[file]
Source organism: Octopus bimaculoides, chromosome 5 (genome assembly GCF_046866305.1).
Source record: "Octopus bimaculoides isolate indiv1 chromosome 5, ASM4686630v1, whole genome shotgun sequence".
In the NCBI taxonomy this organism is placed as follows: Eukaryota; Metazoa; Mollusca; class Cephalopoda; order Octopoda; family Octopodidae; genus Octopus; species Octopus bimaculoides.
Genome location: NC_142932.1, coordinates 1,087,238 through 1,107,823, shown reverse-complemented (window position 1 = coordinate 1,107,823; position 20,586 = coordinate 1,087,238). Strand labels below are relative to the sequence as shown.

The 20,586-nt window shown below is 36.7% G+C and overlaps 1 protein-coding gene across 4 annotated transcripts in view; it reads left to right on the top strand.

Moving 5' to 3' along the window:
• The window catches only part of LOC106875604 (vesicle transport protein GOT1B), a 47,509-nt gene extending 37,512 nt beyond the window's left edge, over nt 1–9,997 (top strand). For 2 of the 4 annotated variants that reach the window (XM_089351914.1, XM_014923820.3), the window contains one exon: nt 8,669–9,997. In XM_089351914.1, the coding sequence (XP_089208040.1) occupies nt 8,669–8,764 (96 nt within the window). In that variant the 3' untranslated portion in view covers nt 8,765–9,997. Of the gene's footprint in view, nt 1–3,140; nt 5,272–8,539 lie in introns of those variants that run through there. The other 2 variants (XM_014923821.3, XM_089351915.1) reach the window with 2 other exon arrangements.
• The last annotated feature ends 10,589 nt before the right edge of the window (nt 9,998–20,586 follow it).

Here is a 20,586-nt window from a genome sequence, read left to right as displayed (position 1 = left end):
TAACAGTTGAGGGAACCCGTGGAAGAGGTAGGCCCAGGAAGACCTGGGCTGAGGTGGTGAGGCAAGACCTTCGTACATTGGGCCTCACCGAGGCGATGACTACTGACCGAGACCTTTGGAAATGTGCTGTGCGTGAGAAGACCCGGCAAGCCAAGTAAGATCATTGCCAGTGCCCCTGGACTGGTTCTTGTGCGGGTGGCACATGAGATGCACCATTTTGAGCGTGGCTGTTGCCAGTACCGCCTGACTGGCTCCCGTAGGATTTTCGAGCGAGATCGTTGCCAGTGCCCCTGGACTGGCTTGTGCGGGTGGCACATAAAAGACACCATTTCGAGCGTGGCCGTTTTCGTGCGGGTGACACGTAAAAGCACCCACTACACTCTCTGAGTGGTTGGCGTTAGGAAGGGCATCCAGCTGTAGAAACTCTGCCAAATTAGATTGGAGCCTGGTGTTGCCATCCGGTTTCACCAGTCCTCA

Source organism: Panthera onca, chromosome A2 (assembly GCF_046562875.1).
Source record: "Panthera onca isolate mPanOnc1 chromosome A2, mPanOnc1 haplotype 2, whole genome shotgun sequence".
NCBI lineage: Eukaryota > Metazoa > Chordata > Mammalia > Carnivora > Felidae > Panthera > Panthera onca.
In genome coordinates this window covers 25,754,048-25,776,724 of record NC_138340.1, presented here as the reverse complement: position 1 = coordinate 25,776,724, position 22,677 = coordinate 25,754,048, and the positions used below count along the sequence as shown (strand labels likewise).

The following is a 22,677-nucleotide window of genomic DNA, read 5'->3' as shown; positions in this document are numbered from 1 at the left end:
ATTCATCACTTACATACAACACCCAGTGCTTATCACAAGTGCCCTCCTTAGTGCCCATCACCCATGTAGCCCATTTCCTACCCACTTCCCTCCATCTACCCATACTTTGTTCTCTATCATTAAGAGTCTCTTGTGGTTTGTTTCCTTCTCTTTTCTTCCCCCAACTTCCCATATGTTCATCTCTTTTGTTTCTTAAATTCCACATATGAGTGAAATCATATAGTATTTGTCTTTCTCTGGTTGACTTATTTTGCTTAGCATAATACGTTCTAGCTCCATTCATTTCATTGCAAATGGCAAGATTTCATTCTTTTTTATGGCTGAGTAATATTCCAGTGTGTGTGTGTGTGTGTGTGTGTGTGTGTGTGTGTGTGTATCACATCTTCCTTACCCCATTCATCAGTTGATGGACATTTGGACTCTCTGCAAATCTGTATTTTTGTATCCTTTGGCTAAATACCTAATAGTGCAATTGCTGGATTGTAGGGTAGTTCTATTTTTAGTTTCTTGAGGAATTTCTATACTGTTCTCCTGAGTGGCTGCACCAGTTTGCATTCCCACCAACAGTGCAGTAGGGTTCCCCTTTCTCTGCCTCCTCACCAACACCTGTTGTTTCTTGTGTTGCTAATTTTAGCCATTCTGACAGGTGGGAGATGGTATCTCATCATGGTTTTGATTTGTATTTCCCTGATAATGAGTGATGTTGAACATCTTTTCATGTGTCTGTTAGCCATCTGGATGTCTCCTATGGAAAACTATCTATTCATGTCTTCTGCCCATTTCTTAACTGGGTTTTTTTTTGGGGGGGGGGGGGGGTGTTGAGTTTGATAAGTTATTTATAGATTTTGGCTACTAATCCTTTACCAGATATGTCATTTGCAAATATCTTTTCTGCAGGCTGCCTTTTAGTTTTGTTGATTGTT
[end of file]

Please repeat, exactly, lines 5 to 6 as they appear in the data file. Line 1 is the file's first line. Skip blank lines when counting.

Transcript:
The 20,586-nt window shown below is 36.7% G+C and overlaps 1 protein-coding gene across 4 annotated transcripts in view; it reads left to right on the top strand.

Moving 5' to 3' along the window: